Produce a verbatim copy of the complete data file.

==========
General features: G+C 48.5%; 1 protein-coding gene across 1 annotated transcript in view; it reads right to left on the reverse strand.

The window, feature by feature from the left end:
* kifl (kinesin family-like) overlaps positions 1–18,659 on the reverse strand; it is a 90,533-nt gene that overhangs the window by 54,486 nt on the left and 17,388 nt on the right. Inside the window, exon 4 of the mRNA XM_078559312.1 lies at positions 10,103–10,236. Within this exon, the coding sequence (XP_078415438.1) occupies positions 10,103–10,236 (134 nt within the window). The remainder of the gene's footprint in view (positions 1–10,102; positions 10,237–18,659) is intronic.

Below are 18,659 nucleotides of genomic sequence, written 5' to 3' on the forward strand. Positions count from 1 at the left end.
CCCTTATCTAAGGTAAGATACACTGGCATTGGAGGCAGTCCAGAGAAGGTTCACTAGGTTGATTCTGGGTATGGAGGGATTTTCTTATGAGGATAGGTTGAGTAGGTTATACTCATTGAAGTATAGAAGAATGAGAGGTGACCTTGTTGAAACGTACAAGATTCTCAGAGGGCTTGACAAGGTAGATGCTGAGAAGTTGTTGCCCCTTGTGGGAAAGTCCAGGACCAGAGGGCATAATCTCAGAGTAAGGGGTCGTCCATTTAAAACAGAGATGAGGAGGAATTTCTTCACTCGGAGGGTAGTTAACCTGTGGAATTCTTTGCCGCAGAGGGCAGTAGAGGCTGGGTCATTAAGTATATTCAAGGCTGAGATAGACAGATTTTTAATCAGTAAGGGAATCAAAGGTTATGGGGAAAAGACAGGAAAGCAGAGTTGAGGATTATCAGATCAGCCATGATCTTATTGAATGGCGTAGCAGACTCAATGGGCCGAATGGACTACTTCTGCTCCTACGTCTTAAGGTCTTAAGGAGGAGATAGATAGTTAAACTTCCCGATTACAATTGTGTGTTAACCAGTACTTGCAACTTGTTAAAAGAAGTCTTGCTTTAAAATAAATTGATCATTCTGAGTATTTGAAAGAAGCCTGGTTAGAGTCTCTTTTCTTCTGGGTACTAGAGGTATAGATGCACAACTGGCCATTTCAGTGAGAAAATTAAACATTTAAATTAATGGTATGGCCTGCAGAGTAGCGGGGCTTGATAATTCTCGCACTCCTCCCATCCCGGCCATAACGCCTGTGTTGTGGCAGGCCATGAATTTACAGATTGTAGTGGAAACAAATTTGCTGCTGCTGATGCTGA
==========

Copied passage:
General features: G+C 48.5%; 1 protein-coding gene across 1 annotated transcript in view; it reads right to left on the reverse strand.

The window, feature by feature from the left end:
* kifl (kinesin family-like) overlaps positions 1–18,659 on the reverse strand; it is a 90,533-nt gene that overhangs the window by 54,486 nt on the left and 17,388 nt on the right. Inside the window, exon 4 of the mRNA XM_078559312.1 lies at positions 10,103–10,236. Within this exon, the coding sequence (XP_078415438.1) occupies positions 10,103–10,236 (134 nt within the window). The remainder of the gene's footprint in view (positions 1–10,102; positions 10,237–18,659) is intronic.

Below are 18,659 nucleotides of genomic sequence, written 5' to 3' on the forward strand. Positions count from 1 at the left end.
CCCTTATCTAAGGTAAGATACACTGGCATTGGAGGCAGTCCAGAGAAGGTTCACTAGGTTGATTCTGGGTATGGAGGGATTTTCTTATGAGGATAGGTTGAGTAGGTTATACTCATTGAAGTATAGAAGAATGAGAGGTGACCTTGTTGAAACGTACAAGATTCTCAGAGGGCTTGACAAGGTAGATGCTGAGAAGTTGTTGCCCCTTGTGGGAAAGTCCAGGACCAGAGGGCATAATCTCAGAGTAAGGGGTCGTCCATTTAAAACAGAGATGAGGAGGAATTTCTTCACTCGGAGGGTAGTTAACCTGTGGAATTCTTTGCCGCAGAGGGCAGTAGAGGCTGGGTCATTAAGTATATTCAAGGCTGAGATAGACAGATTTTTAATCAGTAAGGGAATCAAAGGTTATGGGGAAAAGACAGGAAAGCAGAGTTGAGGATTATCAGATCAGCCATGATCTTATTGAATGGCGTAGCAGACTCAATGGGCCGAATGGACTACTTCTGCTCCTACGTCTTAAGGTCTTAAGGAGGAGATAGATAGTTAAACTTCCCGATTACAATTGTGTGTTAACCAGTACTTGCAACTTGTTAAAAGAAGTCTTGCTTTAAAATAAATTGATCATTCTGAGTATTTGAAAGAAGCCTGGTTAGAGTCTCTTTTCTTCTGGGTACTAGAGGTATAGATGCACAACTGGCCATTTCAGTGAGAAAATTAAACATTTAAATTAATGGTATGGCCTGCAGAGTAGCGGGGCTTGATAATTCTCGCACTCCTCCCATCCCGGCCATAACGCCTGTGTTGTGGCAGGCCATGAATTTACAGATTGTAGTGGAAACAAATTTGCTGCTGCTGATGCTGA